Great Frigatebird

Fregata minor / Atafa
Great frigatebird

The great frigatebird is a large bird, with long, slender wings, deeply forked tail and long, hooked bill. Adults have mostly black plumage with a red inflatable throat pouch. Legs and feet are red to reddish-brown. Females have white breasts and on average are larger than males. Legs and feet are pink to reddish-pink. Juveniles have rusty to white heads and throats.

Great frigatebirds range widely within tropical Indian and Pacific Oceans. Where they have been studied, great frigatebirds do not begin to breed until 9 years of age. Females do not breed every year because it takes a year and a half to raise a chick. Males are believed to breed every year (with a second female). Fidelity to nest sites and mates is low.

Male breeding displays include inflation of crimson throat pouch, spread wings and head shaking. A single egg is laid on a platform nest built in a tree or bush. Both parents develop a brood patch and incubate the egg for about 55 days. Incubation shift change averages every 3 days where they have been studied.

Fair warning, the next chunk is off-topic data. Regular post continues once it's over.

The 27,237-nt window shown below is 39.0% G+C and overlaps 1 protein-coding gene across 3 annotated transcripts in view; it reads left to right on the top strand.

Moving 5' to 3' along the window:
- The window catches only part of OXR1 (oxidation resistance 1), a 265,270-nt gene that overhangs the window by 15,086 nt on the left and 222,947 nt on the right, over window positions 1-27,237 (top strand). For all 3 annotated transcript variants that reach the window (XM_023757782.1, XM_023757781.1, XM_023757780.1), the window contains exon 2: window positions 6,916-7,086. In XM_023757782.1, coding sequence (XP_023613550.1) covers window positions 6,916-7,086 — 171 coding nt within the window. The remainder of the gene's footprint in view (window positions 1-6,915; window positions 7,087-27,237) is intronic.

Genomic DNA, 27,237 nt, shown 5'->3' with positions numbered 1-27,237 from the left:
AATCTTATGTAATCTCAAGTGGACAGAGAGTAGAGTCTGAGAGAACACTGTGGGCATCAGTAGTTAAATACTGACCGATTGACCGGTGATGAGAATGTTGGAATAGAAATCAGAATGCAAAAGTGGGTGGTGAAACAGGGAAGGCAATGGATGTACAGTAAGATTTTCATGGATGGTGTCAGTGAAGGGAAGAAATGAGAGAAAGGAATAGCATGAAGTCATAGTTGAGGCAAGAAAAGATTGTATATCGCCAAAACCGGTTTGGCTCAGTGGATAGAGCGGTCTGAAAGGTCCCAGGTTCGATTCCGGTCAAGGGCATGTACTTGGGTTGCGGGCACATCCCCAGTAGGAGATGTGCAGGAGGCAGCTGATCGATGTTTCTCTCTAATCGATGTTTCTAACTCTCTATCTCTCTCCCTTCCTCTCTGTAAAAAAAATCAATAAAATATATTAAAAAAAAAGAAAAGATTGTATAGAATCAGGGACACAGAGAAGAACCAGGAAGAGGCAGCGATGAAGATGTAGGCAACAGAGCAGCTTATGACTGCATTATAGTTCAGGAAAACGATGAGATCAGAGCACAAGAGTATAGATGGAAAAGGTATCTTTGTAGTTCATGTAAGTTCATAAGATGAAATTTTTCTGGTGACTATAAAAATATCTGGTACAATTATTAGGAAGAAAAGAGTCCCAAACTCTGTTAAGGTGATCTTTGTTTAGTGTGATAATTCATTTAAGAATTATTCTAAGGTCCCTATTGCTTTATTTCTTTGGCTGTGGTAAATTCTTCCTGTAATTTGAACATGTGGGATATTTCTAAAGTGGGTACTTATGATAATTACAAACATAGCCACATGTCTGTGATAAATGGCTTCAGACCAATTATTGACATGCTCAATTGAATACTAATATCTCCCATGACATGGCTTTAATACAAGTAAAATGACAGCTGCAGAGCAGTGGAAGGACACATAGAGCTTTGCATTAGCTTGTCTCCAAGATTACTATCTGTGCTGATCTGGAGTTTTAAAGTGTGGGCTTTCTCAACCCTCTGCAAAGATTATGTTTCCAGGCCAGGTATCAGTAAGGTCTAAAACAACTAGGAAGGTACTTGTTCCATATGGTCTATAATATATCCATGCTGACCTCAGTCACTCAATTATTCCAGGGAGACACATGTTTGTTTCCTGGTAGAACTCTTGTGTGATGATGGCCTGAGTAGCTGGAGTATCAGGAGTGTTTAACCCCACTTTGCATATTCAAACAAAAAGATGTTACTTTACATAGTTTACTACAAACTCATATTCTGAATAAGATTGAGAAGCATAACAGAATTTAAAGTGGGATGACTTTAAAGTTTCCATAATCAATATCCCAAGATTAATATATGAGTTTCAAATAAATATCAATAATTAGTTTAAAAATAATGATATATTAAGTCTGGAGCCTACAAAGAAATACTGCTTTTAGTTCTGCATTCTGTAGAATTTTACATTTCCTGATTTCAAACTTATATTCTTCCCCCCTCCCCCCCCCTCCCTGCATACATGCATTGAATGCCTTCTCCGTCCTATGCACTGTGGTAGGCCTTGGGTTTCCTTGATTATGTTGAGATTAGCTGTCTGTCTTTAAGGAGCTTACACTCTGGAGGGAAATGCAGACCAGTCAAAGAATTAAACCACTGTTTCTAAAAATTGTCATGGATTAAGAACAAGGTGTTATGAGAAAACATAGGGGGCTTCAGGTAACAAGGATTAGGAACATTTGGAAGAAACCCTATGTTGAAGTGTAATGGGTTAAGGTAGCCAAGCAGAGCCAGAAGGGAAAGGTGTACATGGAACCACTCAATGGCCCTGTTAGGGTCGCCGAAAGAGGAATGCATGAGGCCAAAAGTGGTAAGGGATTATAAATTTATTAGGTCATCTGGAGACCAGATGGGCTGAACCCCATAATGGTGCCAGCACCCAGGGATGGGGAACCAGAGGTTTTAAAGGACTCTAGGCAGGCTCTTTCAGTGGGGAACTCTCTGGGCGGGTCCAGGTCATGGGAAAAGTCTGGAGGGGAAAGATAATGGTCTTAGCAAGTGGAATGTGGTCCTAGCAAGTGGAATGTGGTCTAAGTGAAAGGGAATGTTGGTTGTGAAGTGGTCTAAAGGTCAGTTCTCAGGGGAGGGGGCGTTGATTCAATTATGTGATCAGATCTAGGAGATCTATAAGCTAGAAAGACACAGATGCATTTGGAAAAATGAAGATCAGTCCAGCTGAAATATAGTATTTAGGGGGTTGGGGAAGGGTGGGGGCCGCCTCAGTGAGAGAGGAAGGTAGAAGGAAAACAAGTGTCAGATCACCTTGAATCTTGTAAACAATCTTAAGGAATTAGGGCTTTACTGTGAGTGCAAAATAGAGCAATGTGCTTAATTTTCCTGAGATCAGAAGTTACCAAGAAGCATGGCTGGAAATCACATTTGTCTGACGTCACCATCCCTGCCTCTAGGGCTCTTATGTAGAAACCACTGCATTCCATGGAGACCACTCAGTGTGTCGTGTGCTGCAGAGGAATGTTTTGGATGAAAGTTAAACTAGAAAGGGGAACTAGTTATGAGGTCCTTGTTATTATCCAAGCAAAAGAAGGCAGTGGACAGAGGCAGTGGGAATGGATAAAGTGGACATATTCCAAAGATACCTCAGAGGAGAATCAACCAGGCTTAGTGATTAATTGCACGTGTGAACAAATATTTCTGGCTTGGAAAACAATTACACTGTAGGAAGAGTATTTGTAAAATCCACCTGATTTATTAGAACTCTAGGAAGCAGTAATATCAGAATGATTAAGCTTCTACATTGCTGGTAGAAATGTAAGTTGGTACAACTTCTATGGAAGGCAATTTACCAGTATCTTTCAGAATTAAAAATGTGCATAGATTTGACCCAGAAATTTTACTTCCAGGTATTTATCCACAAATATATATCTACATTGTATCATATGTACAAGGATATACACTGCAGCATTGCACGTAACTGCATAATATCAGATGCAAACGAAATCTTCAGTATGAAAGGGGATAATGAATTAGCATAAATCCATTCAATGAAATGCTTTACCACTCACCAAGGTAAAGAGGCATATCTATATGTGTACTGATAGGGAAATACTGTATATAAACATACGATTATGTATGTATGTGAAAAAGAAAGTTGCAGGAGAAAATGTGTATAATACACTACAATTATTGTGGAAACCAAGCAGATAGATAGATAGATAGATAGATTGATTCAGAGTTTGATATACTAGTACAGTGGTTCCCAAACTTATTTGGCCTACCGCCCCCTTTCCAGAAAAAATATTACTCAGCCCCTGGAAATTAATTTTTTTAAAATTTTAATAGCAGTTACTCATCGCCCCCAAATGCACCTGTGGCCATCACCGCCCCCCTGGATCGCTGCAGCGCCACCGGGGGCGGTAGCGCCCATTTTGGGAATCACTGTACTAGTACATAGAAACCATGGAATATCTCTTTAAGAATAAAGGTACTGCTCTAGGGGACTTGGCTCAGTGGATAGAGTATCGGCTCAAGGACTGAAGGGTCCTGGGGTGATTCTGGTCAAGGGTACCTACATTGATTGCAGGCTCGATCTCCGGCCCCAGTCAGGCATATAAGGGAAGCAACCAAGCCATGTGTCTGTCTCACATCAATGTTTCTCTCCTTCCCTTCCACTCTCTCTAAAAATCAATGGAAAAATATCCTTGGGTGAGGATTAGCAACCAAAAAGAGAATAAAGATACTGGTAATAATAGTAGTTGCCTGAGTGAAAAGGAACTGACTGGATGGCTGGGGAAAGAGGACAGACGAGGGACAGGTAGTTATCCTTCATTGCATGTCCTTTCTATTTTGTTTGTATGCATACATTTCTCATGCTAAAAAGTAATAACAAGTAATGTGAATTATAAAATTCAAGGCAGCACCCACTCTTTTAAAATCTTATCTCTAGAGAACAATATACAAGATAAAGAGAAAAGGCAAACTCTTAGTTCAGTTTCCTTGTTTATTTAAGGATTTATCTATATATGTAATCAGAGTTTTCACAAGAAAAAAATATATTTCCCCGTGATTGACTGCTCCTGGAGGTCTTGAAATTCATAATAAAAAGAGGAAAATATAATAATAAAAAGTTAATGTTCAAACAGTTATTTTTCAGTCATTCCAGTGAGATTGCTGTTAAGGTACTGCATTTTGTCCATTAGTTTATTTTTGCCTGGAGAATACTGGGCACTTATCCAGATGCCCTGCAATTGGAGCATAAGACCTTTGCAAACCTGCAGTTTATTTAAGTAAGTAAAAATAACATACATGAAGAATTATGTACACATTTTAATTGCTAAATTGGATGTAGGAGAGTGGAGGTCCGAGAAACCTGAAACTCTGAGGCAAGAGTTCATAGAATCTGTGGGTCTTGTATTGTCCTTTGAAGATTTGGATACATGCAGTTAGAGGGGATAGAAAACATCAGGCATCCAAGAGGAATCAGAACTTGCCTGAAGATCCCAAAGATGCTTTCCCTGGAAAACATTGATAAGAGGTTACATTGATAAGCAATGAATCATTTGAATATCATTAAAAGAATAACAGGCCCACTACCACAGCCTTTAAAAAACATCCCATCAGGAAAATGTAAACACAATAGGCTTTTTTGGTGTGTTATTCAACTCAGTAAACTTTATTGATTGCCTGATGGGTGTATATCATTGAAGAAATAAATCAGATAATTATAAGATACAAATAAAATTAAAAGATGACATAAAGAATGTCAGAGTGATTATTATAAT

Newly hatched chicks are naked and brooded by parents to protect them from the sun or rain. By 1 month, both parents leave the nest to search for food. Chicks attempt their first flight between 120-145 days. Young will depend on parents, usually the female, for food for up to 18 months after fledging.

Facts About Great Frigatebird

Lacking the ability to take off from water, frigatebirds snatch prey from the ocean surface using their long, hooked bills. Prey primarily consists of fish and squid. Juveniles and adults often obtain food by piracy from boobies, tropicbirds, and shearwaters. Frigatebirds often supplement their diet by this type of harassment.
Life Span
30 years
Length: 86-100 cm (34-40 in); wingspan: 206-230 cm (81-91 in)